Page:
“Over 50 million Americans struggle with some form of tinnitus – 20 million of them struggle at a chronic stage and 2 million has extreme cases.”

American Tinnitus Association.

Today is Tinnitus awareness week!

What is tinnitus?

Most people describe tinnitus as a ringing in the ears, but it can also sound loud or soft, buzzing or roaring. There are no right or wrong ways to describe it. Some people hear it in one ear, while others hear it in both. 10%  percent of Americans over the age of 25 have experienced tinnitus lasting at least five minutes.

What causes tinnitus?

Tinnitus is not a medical condition, more of a sign that something is amiss with the auditory system, which includes the ear, the auditory nerve that links the inner ear to the brain, and the brain areas that process sound. Tinnitus can be caused by anything as simple as a particle of earwax clogging the ear canal. Here, we explore some causes of Tinnitus:

  1. Hearing loss
    and tinnitus are often accompanied by one another, but there is no exact biological link between the two. Additionally, tinnitus is extremely common among individuals with aging-related hearing loss (presbycusis). In a similar manner, tinnitus can accompany hearing loss induced by noise, either over time or by one traumatic event. 

  2. Obstructions in the ear
    Tinnitus can also be caused by obstructions deep in the ear, such as excessive ear wax, dirt, or foreign objects, or hair from the ear canal. These types of conditions may build up pressure inside the ear that disrupts the inner workings of the ear drum, leading to the sensation of tinnitus. Tinnitus is often relieved by removing the blockage.

  3. Trauma

    In certain incidents, significant injuries to the head or neck can cause severe nerve, blood flow, and muscle problems. When a person has experienced such an accident, tinnitus loudness and perceived load typically increase, along with the variability of sound, frequency, and location.

Other causes may also include fluid build-up behind the eardrum, blood pressure, and medication side effects. It is very important that you get it checked up by a medical professional to determine the actual cause of it, or an otolaryngologist (doctor for ear, nose and throat) would be the best option.

tinnitus awareness week

5 Hacks for tinnitus sufferers

Under stress, tinnitus can become more bothersome to people who suffer from it. Tinnitus sufferers can cope better with their frustrations if they learn relaxation and stress-relieving techniques. This can be achieved through mindfulness or meditation.

Hack #1: 4-7-8 Breathing Technique

For a start, try the 4-7-8 breathing technique.

To start, you want to empty the air in your lungs and then breathing in quietly for 4 seconds. Hold your breath for a count of 7 seconds. Next purse your lips into an “o” and forcefully hiss out the air for 8 seconds, through the tight gap between your lips. Repeat cycle for 4 times.

Hack #2: Progressive muscle relaxation

Lie down and focus your attention on the muscles of one part of your body – for example, your right foot. Hold your breath for 8 seconds and tighten only the muscles you’re concentrating on. Let go with a sudden release. Slowly exhale as you let the tension and pain leave your muscles. Repeat this process from your head down to your feet.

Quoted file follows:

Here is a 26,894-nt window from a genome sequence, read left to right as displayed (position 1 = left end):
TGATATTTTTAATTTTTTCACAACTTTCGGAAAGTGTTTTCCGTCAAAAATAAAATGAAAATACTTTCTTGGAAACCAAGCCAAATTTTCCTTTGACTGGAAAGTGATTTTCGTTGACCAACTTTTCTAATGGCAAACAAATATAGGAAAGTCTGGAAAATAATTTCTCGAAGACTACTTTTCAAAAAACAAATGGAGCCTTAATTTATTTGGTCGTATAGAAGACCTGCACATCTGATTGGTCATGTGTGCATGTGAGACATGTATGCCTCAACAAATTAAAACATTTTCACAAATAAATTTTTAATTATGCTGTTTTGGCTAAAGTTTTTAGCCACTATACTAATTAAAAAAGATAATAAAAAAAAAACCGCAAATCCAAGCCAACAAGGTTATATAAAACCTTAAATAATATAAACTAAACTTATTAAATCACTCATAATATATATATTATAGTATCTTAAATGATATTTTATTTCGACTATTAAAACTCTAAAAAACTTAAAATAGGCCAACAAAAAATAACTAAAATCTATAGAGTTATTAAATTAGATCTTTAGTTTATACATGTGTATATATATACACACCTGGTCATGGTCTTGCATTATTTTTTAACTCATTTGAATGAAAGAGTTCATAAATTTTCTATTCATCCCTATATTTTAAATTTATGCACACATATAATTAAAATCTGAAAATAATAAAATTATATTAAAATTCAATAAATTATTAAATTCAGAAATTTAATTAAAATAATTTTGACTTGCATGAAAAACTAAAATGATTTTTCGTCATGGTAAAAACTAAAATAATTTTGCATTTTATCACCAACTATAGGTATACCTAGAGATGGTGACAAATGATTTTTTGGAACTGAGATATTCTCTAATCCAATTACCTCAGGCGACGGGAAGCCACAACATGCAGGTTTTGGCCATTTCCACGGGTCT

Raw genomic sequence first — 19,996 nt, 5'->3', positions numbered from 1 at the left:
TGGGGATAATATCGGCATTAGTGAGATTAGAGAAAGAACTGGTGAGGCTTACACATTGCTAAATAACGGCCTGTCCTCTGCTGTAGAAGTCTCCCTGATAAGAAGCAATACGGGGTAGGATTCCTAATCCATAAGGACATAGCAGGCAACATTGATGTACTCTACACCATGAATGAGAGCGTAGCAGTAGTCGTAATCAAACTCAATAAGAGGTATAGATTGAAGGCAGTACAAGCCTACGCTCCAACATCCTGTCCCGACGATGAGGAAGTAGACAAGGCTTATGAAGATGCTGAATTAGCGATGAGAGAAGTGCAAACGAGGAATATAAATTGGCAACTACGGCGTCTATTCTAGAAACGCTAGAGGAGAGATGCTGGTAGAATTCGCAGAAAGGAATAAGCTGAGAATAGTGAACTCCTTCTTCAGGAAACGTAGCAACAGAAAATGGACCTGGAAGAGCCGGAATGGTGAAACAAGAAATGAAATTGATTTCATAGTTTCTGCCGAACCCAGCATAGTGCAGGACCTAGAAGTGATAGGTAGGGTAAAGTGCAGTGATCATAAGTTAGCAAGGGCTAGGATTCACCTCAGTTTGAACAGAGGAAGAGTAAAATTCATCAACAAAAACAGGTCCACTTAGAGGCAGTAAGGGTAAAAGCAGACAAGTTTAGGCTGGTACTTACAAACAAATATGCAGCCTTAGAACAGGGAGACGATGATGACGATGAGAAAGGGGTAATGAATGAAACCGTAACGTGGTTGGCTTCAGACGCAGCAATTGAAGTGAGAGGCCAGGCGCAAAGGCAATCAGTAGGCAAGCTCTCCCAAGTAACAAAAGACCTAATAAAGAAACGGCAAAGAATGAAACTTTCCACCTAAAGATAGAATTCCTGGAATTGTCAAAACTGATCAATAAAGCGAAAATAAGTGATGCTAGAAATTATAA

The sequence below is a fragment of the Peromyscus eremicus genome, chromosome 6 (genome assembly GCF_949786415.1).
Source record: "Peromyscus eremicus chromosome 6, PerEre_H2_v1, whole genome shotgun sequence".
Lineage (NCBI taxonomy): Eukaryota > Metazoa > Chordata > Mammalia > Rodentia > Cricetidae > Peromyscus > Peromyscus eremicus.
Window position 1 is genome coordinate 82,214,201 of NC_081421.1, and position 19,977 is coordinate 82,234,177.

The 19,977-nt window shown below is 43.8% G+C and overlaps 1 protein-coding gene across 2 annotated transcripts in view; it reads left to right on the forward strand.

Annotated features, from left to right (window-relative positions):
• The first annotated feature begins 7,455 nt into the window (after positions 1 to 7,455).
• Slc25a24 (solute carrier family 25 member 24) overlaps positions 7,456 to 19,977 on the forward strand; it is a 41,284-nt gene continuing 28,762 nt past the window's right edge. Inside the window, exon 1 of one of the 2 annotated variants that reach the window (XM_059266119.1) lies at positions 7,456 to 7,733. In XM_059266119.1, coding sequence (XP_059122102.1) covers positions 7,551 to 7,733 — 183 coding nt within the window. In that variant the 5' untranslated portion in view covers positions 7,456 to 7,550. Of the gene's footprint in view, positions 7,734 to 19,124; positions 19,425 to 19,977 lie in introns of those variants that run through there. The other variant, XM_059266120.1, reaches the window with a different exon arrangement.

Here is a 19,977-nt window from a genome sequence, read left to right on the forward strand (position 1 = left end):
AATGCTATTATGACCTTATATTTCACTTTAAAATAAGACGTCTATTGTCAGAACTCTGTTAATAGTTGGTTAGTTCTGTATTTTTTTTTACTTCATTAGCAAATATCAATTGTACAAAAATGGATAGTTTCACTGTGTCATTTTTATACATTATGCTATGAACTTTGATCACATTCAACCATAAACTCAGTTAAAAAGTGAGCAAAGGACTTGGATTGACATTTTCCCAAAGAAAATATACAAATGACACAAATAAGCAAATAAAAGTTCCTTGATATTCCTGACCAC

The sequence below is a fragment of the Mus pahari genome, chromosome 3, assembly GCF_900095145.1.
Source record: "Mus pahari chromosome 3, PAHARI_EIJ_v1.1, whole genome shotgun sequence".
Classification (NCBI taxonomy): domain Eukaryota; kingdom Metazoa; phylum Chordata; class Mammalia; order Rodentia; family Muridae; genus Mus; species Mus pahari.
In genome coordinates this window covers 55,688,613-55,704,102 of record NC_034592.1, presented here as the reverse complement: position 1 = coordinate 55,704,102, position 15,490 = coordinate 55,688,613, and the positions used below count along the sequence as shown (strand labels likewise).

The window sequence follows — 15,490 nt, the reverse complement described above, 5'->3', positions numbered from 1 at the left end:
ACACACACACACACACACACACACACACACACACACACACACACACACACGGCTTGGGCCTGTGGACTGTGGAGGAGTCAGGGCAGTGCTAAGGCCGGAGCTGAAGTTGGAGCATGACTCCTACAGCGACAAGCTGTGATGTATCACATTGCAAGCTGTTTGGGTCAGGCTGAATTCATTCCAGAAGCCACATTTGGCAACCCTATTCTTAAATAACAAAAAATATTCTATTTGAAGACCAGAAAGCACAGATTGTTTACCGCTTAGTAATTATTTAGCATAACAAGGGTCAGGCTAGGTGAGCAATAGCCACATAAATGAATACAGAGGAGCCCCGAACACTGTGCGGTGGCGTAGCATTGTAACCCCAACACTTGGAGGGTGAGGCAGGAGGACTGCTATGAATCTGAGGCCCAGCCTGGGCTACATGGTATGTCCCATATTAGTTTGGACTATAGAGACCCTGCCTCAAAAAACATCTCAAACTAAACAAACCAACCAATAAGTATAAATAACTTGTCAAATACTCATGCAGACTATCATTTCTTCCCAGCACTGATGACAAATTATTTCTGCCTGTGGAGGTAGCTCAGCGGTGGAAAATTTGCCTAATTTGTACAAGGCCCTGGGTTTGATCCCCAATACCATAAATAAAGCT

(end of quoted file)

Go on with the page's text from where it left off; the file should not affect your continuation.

Hack #3: Guided imagery

As soon as you are relaxed, close your eyes and continue to breathe deeply while imagining yourself in the most relaxing environment. Picture the scene with your whole senses: the smell of the beach, the feel of the air, the flavor of your favorite beverage. You can even relax with soothing background music.

Hack #4: Multi-sensory distractions

The more severe the tinnitus spike, the more difficult it is to distract yourself from the sound with other sounds. Instead of just listening to white noise, listen to music and play a game on your phone and exercise outdoors in nature with a great playlist. The more senses you can involve in your attempt to distract you will be more effective.

Hack #5: High-fidelity earplugs

When you have tinnitus or hearing loss, it’s vital to protect what hearing remains. Everyone should protect their ears in loud environments. Tinnitus can be exacerbated or changed by noise-induced hearing loss.

Most earplugs muffle and distort sounds in certain environments, making it difficult to enjoy yourself in those situations. In such a situation, conversing, listening to music, and recognizing your surroundings becomes impossible.

These problems can be resolved entirely by using high-fidelity earplugs (also known as musician’s earplugs). With special filters, you can evenly reduce the decibel level of your surroundings instead of simply blocking out as much noise as possible as with traditional earplugs. By doing so, you can still listen to music, converse with friends, and remain aware of your surroundings.


Attenu8 earplugs come with a mesh pouch or a cool obsidian black metal casing for storage, so you can carry them wherever you go. My advice is to keep a set near you at all times so you can take them out just in case some things get too loud for your ears.

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